'Sports Illustrated' faces uncertain future Sports Illustrated has announced that it's laying off a significant amount — if not all — of the News Guild-represented workers on Friday, prompting responses from the union.

'Sports Illustrated' faces uncertain future

'Sports Illustrated' faces uncertain future

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Sports Illustrated has announced that it's laying off a significant amount — if not all — of the News Guild-represented workers on Friday, prompting responses from the union.

ARI SHAPIRO, HOST:

Sports Illustrated was once the pinnacle of sports journalism, and now its future is uncertain. This afternoon, magazine staffers were told to expect massive layoffs. Like most magazines, Sports Illustrated has had a tough time with declining readership and new owners. A.J. Perez has been reporting on this for Front Office Sports. Hi there.

A J PEREZ: Hello. Thanks for having me.

SHAPIRO: So - you're welcome. It's good to have you here. Today's announcement of layoffs comes after a missed payment. Explain what happened.

PEREZ: Yes. So Sports Illustrated is owned by Authentic Brands, which is a licensing company. They own Reebok and a lot of other brands. But back in - right after they bought it in 2019 from - for about $100 million, they sold the licensing rights to a company called Maven. Forty-five million dollars Maven had to pay upfront, along with annual fees going forward, as part of a 10-year contract. Maven morphed into the Arena Group a couple of years ago, and now the Arena Group is basically - well, it's mostly owned by Manoj Bhargava. He's the founder of 5-Hour Energy. And since August, he's been building up more and more equity in the company by purchasing outstanding shares. And also, he acquired a lot of the debt.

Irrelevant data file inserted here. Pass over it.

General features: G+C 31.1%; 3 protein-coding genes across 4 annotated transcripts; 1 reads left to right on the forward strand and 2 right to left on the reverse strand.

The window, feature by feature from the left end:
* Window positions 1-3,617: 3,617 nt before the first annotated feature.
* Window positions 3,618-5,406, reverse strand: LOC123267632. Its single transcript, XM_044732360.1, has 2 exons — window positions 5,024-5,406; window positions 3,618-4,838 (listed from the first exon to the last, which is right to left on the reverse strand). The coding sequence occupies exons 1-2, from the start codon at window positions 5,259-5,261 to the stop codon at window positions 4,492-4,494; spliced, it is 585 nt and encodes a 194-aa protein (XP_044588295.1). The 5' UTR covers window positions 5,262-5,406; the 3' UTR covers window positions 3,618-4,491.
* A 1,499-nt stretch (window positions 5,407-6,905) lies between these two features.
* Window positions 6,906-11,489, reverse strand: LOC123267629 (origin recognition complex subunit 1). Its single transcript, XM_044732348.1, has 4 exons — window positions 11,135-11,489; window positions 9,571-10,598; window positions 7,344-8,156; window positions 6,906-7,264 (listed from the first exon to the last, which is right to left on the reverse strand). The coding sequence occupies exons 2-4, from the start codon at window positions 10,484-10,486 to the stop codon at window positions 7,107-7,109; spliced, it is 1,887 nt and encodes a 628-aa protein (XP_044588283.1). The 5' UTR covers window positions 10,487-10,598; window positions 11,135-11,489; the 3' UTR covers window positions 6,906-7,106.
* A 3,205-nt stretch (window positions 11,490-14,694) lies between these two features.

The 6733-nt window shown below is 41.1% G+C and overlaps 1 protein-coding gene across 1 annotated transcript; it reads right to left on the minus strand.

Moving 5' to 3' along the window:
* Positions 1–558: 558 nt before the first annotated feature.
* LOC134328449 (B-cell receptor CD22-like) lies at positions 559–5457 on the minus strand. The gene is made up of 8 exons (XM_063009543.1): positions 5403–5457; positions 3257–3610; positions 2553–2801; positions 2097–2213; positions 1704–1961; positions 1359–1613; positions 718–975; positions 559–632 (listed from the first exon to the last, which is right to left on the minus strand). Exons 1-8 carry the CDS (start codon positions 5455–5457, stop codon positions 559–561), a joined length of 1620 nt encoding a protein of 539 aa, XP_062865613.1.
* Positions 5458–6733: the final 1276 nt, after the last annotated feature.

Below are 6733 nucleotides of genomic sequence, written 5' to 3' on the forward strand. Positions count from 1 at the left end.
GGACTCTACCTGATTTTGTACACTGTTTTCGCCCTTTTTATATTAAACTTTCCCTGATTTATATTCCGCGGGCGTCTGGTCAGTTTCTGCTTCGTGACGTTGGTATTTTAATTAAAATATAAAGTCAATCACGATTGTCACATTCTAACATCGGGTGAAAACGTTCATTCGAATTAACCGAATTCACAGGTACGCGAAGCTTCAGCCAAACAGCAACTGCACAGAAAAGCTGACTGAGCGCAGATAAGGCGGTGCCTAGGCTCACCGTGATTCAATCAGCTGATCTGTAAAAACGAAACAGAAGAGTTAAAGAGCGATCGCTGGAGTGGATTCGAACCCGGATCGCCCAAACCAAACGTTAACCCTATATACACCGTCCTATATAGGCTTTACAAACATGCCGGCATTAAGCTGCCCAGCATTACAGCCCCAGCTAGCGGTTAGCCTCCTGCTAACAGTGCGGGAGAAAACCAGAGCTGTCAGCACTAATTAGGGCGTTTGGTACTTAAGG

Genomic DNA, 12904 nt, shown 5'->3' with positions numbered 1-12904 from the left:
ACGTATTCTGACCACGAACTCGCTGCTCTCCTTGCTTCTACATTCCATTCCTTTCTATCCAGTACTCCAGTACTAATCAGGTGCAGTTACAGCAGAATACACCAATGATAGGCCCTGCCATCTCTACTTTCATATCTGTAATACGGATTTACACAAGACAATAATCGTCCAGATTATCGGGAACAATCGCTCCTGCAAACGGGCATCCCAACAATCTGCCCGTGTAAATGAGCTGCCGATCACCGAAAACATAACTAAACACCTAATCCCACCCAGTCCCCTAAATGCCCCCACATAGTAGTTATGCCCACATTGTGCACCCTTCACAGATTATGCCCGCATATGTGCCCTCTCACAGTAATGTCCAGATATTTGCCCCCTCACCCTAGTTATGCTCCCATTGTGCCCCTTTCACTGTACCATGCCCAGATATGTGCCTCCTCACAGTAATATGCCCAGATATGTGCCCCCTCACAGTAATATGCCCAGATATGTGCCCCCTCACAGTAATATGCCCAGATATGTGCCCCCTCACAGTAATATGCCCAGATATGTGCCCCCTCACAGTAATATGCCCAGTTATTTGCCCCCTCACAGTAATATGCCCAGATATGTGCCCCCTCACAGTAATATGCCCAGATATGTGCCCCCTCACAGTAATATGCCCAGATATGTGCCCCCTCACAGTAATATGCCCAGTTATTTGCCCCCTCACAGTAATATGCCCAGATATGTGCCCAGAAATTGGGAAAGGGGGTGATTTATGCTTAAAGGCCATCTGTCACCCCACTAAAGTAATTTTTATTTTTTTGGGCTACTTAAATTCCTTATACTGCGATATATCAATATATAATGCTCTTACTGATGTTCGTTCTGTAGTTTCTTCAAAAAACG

Now, during that time - he, you know, during this time, he's not - he was credited at the SEC filings. He's not fully in control, but he was interim CEO for a few weeks back in December through early January. And during that time, he had a very wild introduction to his staff during a town hall of SI and at the other brands of Arena. And the other brands of Arena are, like, TheStreet and Men's Journal...

SHAPIRO: But to the specific missed payment that triggered...

PEREZ: Yes.

SHAPIRO: ...The layoffs - that was the initiating event. And how many...

PEREZ: Yes, it was.

SHAPIRO: ...Staffers is it likely to affect?

PEREZ: It's going to be - now, that led to today. Well, this - it was disclosed today that Authentic has triggered the termination clause in the deal. And as part of that, they can get those rights back. And Arena is on the hook for a $45 million payment on top of that. This is all the while - you know, there are still - there's other - there's people talking to Authentic about acquiring the SI IP, and, really, this could also be the Arena Group's kind of move towards trying to renegotiate the fees before what's left on the contract.

SHAPIRO: Any sense of the number of layoffs we're likely to see?

PEREZ: Well, basically, what we found out today was, within 90 days, it could be everybody.

SHAPIRO: Everybody.

PEREZ: And that's really - that - Authentic has - Authentic is - we had sources saying before this - and they put out a statement that that's not going to happen. They're going to - they're not going to let this brand die. So this is...

SHAPIRO: What's the reaction been from the union?

PEREZ: It was swift and - yeah, they were - they're pushing back. And that's why those employees covered under the union contract have 90 days. They have a 90 - basically 90-day window where this could get cured. This could get fixed - whether that means Authentic coming in and operating it themselves, finding another company or renegotiating with Arena to - at a lower rate.

SHAPIRO: But...

PEREZ: So there's going to be - but there's still going to be many, many layoffs.

SHAPIRO: But even the best-case scenario here seems like such a far cry from the golden age of sports journalism that this magazine was known for.

PEREZ: Yeah, exactly. It was - yeah. It's - when I was a kid, it was - it's like a lot of brands that have changed. They stopped doing - many years ago, they stopped doing the print edition and - outside of the swimsuit edition. So it's just the change in media - old media - and another billionaire savior came in and made a bunch of cuts. That's basically what we have here.

SHAPIRO: A.J. Perez is a senior reporter for Front Office Sports. Thank you.

PEREZ: Thanks for having me.

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